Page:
Photograph by Max Dolberg
Kneel and Deliver: Every body tells a story at Anno Domini's tattoo show, 'Full Coverage.'
Body of Work
The skin artists from New Shool Tattoo Studios use bodies like canvases at Anno Domini's 'Full Coverage' show
By Gary Singh
AS TATTOO artist Don Ed Hardy once wrote, "A tattoo is an affirmation: you put it on yourself with the knowledge that this body is yours to have and enjoy while you're here. You have fun with it, and nobody else can control (supposedly) what you do with it. That's why tattooing is such a big thing in prison: it's an expression of freedom."
Years in the making, "Full Coverage" opens this weekend at Anno Domini, giving a colorful twist to the phrase "body of work." Eight tattoo artists have been toiling away at the backsides of 33 different folks to create this exhibit, which coincides with the San Jose Convention of Tattoo Arts, Oct. 20-22 at Parkside Hall.
The folks at New Skool Tattoo Studios on San Carlos Street got together with a few other tattoo artists to operate as the New Skool Collective, or NSKolectiv. Their first body of work, "Suits to Fit," was completed about five years back and exhibited in San Jose and Osaka, Japan. In fact, these local dudes actually have a sister tattoo shop in Osaka, Three Tides Tattoo, which will take part in the convention.
If you never imagined tattoo arts putting San Jose on the map, think again. Not only do we have sister-city relationships, like San Jose and Okayama, we've got sister-tattoo-parlor affiliations. Since ritualistic self-decoration goes back for millennia in both the East and West, I can't think of a more ritualistic way to promote San Jose in the country of Japan.
"Full Coverage" is the next logical step in NSKolectiv's collaborative process. A glossy book is being finished as you read this, and the folks who got their backs fully tattooed, a.k.a. the Collectors, will arrive in time for the convention. The show documenting the whole shebang opens this weekend, and the Collectors will exhibit themselves at Anno Domini on Oct. 19.
On New Skool's website, the tattoo artists state that the motivation behind it all was "rapid collaborative progression and peer review." They should have said "rabid" instead of "rapid," as this is a wonderfully fanatical project. If you have any doubts about the legitimacy of using one's body as a canvas, "Full Coverage" will shatter those doubts. The whole shootin' match is downright majestic to look at.
Takahiro Kitamura, a.k.a. Horitaka, who sets up shop at San Jose's State of Grace Tattoo Parlor, is part of the collective and spent years writing for Tattoo Life Magazine. Born in Japan but raised in California, Horitaka also penned Tattooing From Japan to the West: Horitaka Interviews Contemporary Artists and a few other books.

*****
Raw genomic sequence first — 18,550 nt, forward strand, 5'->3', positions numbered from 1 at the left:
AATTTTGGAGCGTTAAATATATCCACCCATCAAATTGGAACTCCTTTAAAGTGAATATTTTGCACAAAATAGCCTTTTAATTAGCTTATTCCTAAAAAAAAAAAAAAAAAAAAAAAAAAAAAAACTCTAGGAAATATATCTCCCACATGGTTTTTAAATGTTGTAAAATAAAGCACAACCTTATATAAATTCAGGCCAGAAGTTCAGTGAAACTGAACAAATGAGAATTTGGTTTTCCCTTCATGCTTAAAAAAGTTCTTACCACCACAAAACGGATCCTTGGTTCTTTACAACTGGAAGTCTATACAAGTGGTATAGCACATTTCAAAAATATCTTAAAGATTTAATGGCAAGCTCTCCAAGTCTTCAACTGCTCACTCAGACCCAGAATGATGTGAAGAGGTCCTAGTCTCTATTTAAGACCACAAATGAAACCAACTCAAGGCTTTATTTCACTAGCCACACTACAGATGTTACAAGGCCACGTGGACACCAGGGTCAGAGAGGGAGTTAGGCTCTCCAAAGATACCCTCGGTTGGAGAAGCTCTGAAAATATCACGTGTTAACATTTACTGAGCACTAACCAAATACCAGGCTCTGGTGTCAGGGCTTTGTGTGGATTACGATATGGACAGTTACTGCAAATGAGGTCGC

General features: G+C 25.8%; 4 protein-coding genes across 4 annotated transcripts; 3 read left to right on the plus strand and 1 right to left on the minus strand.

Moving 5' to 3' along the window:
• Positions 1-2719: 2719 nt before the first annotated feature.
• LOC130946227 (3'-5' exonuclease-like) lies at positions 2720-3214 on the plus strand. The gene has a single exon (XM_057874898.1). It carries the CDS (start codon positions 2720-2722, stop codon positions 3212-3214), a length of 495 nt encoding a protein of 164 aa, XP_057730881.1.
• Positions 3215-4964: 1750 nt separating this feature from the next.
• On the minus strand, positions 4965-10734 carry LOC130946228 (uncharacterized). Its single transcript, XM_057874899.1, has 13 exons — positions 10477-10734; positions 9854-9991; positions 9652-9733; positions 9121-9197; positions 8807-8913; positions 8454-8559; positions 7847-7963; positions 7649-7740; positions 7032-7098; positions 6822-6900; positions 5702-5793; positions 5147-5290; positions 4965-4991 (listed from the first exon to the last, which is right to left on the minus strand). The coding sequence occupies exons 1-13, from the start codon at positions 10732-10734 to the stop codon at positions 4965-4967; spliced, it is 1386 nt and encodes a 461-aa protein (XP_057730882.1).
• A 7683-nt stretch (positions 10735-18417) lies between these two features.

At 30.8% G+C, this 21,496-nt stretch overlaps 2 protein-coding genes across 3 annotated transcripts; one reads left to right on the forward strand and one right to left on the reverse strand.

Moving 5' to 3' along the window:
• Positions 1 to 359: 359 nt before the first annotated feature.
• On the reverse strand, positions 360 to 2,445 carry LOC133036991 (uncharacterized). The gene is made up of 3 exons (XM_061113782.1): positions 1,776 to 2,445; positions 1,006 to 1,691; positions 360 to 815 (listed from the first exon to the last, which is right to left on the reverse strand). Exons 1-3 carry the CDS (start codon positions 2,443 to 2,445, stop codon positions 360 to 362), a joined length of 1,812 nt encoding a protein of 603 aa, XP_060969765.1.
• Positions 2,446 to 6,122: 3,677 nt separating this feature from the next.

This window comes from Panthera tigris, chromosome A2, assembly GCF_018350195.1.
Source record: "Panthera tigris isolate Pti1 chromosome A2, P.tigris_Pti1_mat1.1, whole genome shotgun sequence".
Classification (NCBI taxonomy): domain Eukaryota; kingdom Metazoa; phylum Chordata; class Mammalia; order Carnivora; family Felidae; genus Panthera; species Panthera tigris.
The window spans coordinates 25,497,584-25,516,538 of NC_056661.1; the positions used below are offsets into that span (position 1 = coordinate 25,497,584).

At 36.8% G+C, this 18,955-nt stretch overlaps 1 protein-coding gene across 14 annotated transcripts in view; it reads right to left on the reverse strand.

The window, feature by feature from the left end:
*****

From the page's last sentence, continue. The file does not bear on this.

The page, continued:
He is one of the few people in the West to have studied with Horiyoshi III, a legendary Japanese master. And he's right here in San Jose, plugging the traditional Japanese style of tattooing, which is completely intertwined with Japanese culture, history and Bushido, the samurai code of the warrior. It's not about just making pictures. "We aren't just drawing or doodling," Kitamura told Pain Magazine in last month's issue. "We're trying to create something with meaning. It's not just the images, it's the story that goes with them."
NSKolectiv's Adrian Lee explains it this way: "The culture of tattooing is perhaps as important as the actual craft itself. It is closely linked with the elemental composition of human systems, and a conduit through which ritual is practiced relating to a corresponding and evolving culture."
All in all, exhibits of tattooed folks have an odd relationship to arts institutions, primarily in the sense that we're all human and will eventually keel over and die some day. Tattooed bodies are all about the here and the now, and the artists' creations are not permanent after the client passes away. So what's the next step? We should be able to buy someone's tattooed skin after he or she is gone. Just like a piece of static artwork. Why not? That should the next show at Anno Domini. Dead tattooed flesh.
Full Coverage by NSKolectiv runs Oct. 6-28 at Anno Domini, 366 S. First St., San Jose, with a reception Friday, Oct. 6, 8pm till late. (408.271.5155)
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